Guitarist Ron "Bumblefoot" Thal has had his hand in almost every aspect of the music business.
Not only has he toured with Gun N’ Roses since 2006; he also been a producer, engineer and writer.
And more recently, a survivor, having walked away from a serious auto accident last May. Thal used Twitter to thank Toyota for the "functional seat belt, air bags & crumple zone, you saved my skull ... ." But Thal says performing since the accident has been a challenge, since he must deal with the throbbing pain in his shoulders and neck as holds his double-neck Vigier guitar.
But he says he’ll play until he can’t do it anymore.
Thal also is recording with Poc, a Mexico City-based singer and actress who has opened several shows for Guns N’ Roses. While recording at his studio in Princeton, New Jersey, the band encountered several obstacles, including Hurricane Irene, which flooded the studio, and an earthquake.
“It was one crazy thing after another," Thal said. "It was the most intense two months, the most intense recording experience ever.”
GUITAR WORLD: You’re touring with Guns N' Roses, which is only one of your many projects. What’s it been like touring with such a big-name band?
In general, you just deal with it. You just do what you do. You play, you sleep, you play again and repeat. It’s like any big tour. You take it show by show, you do what you can, you play some gigs. But it’s been real good. This tour in particular has been the most difficult thing I’ve done in my fucking life. I was in a car accident a couple of months ago, and I fucked up my neck pretty bad, and it’s hard to have a guitar around my neck. And to be wearing a 30-pound, double-neck guitar while running around stage for three hours a night, it’s been really difficult, and I’ve had to resort to a combination of pills and booze and anything else I can get just to try and numb the pain.
Was it a head-on collision? Were you hit by a drunk driver?
Some lady in an SUV was doing 50 mph up the road behind me and not paying attention. She drove into a line of cars stopped at a red light. I was in the back of the line, so she smashed me and the car in front of me, and she turned my car into an accordion. I was brain damaged for about a month, I couldn’t speak right, I couldn’t raise my arms. I went to physical therapy.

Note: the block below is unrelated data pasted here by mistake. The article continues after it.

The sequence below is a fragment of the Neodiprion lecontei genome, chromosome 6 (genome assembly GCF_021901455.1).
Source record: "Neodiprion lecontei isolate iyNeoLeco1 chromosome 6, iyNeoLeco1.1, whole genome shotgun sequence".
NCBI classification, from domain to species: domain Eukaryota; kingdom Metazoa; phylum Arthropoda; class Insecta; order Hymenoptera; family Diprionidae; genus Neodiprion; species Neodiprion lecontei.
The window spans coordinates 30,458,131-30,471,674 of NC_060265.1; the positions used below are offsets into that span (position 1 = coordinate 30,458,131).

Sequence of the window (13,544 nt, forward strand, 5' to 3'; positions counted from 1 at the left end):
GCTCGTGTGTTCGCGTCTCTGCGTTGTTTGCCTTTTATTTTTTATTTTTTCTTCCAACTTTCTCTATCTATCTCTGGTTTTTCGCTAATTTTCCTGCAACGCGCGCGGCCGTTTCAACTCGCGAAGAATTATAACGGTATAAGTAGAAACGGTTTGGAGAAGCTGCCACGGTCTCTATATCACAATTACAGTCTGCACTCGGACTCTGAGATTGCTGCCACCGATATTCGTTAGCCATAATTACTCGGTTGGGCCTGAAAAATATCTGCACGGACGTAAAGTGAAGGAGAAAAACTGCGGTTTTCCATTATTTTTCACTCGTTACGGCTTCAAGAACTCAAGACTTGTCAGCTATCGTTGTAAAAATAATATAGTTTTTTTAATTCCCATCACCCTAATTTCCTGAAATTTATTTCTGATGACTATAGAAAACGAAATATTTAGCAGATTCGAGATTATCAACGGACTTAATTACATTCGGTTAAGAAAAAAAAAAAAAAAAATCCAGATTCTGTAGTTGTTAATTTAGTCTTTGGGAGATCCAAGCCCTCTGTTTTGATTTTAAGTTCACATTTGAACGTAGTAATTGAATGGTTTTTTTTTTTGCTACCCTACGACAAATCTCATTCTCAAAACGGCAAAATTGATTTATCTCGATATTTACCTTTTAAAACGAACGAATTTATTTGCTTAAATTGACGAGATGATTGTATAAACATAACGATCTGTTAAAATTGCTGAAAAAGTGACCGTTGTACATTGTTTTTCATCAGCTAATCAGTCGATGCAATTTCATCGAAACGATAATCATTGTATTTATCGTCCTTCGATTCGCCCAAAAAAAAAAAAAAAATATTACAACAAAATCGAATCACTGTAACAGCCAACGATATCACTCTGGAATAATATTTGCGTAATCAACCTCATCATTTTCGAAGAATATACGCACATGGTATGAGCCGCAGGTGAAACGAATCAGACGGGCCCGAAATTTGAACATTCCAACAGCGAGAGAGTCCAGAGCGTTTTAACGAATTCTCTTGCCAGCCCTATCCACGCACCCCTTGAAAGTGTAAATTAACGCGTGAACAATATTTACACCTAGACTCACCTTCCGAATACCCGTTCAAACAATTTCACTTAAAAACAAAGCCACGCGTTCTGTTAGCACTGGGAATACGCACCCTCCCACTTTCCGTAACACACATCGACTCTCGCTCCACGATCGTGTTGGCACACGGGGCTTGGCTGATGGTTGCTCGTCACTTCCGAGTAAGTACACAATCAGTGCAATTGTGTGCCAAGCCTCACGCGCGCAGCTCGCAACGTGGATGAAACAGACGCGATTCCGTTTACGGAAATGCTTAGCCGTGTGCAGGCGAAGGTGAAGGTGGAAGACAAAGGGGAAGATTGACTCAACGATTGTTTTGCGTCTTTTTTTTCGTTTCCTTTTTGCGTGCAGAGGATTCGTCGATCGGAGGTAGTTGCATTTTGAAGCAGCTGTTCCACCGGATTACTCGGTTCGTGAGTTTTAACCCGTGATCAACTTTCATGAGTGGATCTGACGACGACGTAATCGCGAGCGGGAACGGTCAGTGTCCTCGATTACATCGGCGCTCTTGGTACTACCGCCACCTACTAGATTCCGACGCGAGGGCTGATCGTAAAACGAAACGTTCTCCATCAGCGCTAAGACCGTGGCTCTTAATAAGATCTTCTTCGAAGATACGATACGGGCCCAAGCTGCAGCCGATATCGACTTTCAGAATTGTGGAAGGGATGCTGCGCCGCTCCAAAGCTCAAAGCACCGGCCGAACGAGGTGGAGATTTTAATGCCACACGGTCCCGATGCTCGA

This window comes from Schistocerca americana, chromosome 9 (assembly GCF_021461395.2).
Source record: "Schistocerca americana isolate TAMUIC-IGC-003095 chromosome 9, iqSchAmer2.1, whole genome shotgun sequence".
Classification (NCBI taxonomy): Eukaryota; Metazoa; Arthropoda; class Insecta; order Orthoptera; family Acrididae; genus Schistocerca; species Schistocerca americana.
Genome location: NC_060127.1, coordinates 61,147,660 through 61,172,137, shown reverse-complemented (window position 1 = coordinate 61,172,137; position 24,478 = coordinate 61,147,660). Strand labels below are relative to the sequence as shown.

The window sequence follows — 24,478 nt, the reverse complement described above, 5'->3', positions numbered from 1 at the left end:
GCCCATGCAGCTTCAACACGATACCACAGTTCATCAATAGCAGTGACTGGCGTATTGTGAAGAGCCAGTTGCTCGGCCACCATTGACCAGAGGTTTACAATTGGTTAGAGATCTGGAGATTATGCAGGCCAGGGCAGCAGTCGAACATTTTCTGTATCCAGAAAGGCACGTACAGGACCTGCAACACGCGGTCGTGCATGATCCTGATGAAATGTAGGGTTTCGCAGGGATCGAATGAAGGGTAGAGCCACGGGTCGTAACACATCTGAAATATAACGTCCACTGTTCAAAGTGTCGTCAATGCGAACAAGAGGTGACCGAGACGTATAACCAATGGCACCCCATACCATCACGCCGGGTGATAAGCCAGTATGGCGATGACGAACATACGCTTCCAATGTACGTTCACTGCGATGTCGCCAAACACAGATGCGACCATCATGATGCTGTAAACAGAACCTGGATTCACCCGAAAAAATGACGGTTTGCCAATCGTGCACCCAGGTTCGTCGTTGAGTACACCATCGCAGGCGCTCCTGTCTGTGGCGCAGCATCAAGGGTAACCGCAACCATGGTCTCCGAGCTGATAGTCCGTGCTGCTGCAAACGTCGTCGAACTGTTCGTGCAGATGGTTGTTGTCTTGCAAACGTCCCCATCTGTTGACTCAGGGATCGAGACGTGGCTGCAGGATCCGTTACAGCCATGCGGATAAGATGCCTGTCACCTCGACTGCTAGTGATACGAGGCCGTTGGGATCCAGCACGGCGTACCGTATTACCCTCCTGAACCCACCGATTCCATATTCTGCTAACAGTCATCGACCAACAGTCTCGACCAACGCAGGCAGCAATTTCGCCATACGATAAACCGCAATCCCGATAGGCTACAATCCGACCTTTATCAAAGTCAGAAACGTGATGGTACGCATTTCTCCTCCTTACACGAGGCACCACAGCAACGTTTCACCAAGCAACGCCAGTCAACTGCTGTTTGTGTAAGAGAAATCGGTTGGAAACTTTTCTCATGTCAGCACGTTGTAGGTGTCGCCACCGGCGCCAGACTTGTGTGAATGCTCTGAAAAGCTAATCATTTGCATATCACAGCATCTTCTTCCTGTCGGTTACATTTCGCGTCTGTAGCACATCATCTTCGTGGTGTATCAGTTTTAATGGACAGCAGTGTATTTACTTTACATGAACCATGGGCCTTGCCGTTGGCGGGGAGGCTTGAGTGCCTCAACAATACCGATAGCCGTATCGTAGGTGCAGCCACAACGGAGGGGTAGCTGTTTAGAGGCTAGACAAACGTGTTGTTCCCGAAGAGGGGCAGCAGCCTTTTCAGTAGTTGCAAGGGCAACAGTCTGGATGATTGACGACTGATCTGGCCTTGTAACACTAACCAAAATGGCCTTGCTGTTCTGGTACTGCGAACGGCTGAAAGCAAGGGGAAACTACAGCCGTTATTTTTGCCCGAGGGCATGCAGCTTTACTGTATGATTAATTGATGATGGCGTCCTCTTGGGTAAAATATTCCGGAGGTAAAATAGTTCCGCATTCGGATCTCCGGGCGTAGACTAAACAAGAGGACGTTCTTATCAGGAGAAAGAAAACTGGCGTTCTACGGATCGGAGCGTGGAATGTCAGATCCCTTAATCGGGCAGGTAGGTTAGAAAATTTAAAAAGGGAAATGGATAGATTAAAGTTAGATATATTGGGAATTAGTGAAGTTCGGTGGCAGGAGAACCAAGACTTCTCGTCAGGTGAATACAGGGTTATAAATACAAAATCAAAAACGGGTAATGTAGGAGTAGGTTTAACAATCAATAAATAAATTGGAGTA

Will you be able to make a full recovery?
No. I’m not recovering, and I probably never will. I’m just going to have to deal with it until I can’t deal with it anymore. That’s life. What are you going to do?
You mentioned your double-neck Vigier; is that your favorite guitar to play? At least, was it?
It’s definitely my favorite. You can get a lot done with it. I’ve been using my Vigier since early 2009. I was playing fretless, but when it came time to play the songs live, I needed a way to be able to play all the guitar parts on my own and do every song. So I really needed a guitar that I could switch back and forth doing most of the Chinese Democracy songs and play all the parts in the songs on that album. I need more than one guitar at once.
So that’s really what brought it on. Before that, I would just play, hoping it's just one way or the other. Before that, I didn’t need to have a double-neck guitar. I need it for some of the old songs, too. I need it for some sort of slide guitar that comes in before something, so I can jump to that and do other stuff, too.
What about your Gibson Flying V?
I don’t know where that went. It’s not in my road case, and I don’t who has it (laughs). I do have my old ’89 Les Paul.
There's a story behind that Les Paul. I know you won it in 1989 and you played it in 2006 on the Guns N' Roses tour. Is that basically the guitar you always keep with you?
The only thing I can say about a Les Paul is that it’s such a fucking good guitar. It can give me really nice single cutaways.
Any thoughts on your acoustic Parkwood?
During the show, I just bring that out for the song "Patience." If I’m going to play acoustic, that’s the one I play.
You’ve done engineering, performing, writing and producing for a lot of bands and artists. You’ve been in the industry for such a long time. Have you noticed a change in the industry comparing today to the '80s or '90s?
Talent is never going to disappear, and good bands are never going to disappear. They are always going to be out there. I think there’s more diversity in the music that’s available out there now than there was in the past. If anything, there’s just so much of it that it’s harder to find because there’s too much of it. It’s like going to Cheesecake Factory. I was just there a few days ago, and the menu is like a fucking novel. And there’s so much food that it’s almost hard to find what you’re looking for because there’s too much.
How did you get your background in music. Did you study it in school?
I picked up my first guitar when I was 5, and that’s what made me want to do it. I immediately started doing it myself, put a band together and recorded, did some shows. I started taking guitar lessons when I was about 7 and learned a whole bunch of stuff from jazz and classical. I got into guitar instruction and got into recording more, and everything has evolved. I recorded, engineered and wanted to produce.
So I’m not doing anything different now then when I was 6 -- I’m just doing more of it.